[ meta newhouse design ]

Sometimes brands need a breath of fresh air. Companies and products evolve, and a brand refresh can help better communicate what they now offer.

MERCURYcsc is the advertising concern that has the largest billings in Montana. One of their clients is Montana's Travel and Tourism account. As they were looking to cater to ecotourism accounts specifically, I felt that their branding should take on a literally greener, and more humble approach (more lower case letters, smaller business card = less paper used). The color stripes suggest a broader spectrum of services.


The original MERCURYcsc website had a look and feel that suggested they were only a marketing agency, when in fact they had a wildly talented creative group which was a critical part of their success. I shifted their site from a gray, monochromatic look to a crisp white background with imagery centralized into an animated horizontal slider. I also removed the dated blue + underline style for the links. Usability studies, indicated that users were hesitant to click on any of the blue underlined items because they thought those were external links. (Many users struggled to find the site's portfolio section.) Done in collaboration with Seth Nielsen and Joe Bergantine at MERCURYcsc.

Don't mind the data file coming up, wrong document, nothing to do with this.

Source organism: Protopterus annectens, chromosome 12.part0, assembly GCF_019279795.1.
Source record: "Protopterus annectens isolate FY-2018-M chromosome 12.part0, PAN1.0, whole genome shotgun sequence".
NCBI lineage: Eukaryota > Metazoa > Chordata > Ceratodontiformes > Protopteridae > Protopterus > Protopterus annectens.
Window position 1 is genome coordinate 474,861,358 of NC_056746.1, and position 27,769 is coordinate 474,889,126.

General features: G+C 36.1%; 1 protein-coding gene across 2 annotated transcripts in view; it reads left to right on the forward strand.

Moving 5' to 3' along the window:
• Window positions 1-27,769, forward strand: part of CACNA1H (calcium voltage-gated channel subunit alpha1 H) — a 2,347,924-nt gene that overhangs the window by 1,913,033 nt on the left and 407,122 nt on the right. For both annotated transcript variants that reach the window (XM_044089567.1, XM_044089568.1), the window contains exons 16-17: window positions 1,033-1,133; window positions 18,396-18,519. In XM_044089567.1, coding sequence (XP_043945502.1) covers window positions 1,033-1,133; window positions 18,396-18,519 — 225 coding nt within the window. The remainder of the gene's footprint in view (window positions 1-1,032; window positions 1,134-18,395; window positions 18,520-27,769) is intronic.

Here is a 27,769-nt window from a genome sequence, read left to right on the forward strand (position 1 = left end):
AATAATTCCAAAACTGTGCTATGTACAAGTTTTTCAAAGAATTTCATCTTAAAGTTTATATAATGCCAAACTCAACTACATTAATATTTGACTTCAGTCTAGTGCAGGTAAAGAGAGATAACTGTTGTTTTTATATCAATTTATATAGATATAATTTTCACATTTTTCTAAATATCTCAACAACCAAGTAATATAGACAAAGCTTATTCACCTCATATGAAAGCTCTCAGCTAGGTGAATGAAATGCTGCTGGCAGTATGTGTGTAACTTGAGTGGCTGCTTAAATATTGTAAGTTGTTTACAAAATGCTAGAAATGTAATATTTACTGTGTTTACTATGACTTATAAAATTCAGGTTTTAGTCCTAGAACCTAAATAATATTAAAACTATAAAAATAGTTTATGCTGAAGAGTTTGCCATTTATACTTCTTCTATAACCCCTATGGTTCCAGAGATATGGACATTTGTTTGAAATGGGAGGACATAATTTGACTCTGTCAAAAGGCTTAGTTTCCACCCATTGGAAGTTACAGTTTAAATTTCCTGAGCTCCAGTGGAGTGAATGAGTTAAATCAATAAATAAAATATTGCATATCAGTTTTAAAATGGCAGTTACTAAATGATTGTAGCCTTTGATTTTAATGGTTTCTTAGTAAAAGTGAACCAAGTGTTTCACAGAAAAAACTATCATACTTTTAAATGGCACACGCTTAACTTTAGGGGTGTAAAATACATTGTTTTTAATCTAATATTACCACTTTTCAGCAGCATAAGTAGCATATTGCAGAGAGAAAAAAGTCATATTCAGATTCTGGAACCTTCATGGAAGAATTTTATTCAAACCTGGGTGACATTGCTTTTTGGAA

For ExOfficio, I addressed issues of legibility, printability, typographic integrity and content.
I widened the negative lines in the original globemark and I chose colors that had a greater difference in value. The original logotype used digitally-extended letterforms, which is evident in the thicker vertical strokes and thinner horizontal strokes. I redrew the logotype to be evenly stroked, and more geometrically balanced to communicate a greater sense of harmony. The revised logotype stands taller than the original. Lastly, I eliminated the tagline and laundry list of products from the original logo lockup, because the yard sale-like nature of the listing positioned ExOfficio as less confident than their competition.

Hangtags: My recommendation was to simplify the hangtags to one (instead of three) and I created a visual system that referenced luggage tags, with the the back side functioning as an actual luggage tag—which for a travel brand, made sense.